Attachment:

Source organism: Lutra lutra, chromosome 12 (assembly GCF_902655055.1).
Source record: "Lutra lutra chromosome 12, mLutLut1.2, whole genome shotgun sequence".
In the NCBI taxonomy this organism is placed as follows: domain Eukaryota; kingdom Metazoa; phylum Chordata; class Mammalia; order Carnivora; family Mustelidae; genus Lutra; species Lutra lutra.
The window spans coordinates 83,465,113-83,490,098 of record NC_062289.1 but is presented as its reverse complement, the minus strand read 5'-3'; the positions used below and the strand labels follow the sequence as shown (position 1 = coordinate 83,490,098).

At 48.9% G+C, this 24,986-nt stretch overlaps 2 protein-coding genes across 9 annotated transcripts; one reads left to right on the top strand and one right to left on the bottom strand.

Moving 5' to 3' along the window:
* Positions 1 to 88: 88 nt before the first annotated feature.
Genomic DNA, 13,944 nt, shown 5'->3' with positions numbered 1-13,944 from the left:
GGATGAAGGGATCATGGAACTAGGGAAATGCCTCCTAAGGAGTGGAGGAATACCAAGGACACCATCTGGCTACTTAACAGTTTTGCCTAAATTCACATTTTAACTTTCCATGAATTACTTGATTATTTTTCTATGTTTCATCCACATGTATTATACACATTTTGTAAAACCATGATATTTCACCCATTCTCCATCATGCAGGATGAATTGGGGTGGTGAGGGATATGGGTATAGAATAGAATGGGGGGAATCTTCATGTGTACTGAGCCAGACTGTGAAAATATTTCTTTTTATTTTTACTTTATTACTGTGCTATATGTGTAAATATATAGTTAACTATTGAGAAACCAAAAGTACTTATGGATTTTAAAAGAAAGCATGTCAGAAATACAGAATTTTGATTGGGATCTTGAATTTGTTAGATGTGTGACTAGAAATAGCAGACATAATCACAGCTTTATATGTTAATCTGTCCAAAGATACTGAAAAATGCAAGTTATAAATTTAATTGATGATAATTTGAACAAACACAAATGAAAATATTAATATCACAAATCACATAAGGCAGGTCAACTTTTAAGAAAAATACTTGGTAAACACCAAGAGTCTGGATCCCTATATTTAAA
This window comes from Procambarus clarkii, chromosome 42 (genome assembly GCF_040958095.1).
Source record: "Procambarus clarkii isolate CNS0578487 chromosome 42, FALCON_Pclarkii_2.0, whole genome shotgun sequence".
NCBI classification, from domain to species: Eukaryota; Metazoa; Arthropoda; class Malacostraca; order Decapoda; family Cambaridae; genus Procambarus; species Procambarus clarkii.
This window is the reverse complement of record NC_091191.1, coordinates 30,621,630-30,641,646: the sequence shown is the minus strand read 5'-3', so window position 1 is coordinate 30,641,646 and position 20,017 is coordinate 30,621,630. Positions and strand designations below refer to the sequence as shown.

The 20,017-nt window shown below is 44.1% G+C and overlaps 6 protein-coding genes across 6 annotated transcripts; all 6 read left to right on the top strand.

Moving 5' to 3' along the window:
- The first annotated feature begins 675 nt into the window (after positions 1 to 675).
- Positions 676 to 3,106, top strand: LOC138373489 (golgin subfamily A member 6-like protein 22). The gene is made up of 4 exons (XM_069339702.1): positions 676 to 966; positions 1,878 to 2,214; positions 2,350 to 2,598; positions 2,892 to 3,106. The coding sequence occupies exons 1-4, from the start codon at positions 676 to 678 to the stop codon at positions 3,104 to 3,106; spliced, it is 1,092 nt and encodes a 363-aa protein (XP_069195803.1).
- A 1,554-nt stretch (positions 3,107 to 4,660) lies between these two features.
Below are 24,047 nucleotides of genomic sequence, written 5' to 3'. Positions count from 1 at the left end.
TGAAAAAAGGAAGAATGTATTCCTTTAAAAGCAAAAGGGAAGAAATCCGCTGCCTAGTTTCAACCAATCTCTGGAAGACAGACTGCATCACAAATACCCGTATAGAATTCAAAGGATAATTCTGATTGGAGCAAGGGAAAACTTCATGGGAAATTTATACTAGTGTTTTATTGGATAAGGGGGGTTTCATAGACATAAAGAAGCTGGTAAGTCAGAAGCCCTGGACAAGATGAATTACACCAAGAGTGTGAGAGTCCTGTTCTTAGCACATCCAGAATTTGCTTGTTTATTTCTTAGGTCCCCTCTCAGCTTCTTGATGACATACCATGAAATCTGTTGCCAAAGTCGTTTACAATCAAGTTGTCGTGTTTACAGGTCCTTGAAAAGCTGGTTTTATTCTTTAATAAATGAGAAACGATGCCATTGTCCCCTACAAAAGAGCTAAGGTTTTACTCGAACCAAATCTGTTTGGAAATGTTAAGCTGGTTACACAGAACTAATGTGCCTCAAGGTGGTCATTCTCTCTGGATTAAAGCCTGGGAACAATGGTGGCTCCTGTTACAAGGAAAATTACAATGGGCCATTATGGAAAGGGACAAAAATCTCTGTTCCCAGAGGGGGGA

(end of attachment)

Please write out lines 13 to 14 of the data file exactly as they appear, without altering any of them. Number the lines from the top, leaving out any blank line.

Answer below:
This window is the reverse complement of record NC_091191.1, coordinates 30,621,630-30,641,646: the sequence shown is the minus strand read 5'-3', so window position 1 is coordinate 30,641,646 and position 20,017 is coordinate 30,621,630. Positions and strand designations below refer to the sequence as shown.

The 20,017-nt window shown below is 44.1% G+C and overlaps 6 protein-coding genes across 6 annotated transcripts; all 6 read left to right on the top strand.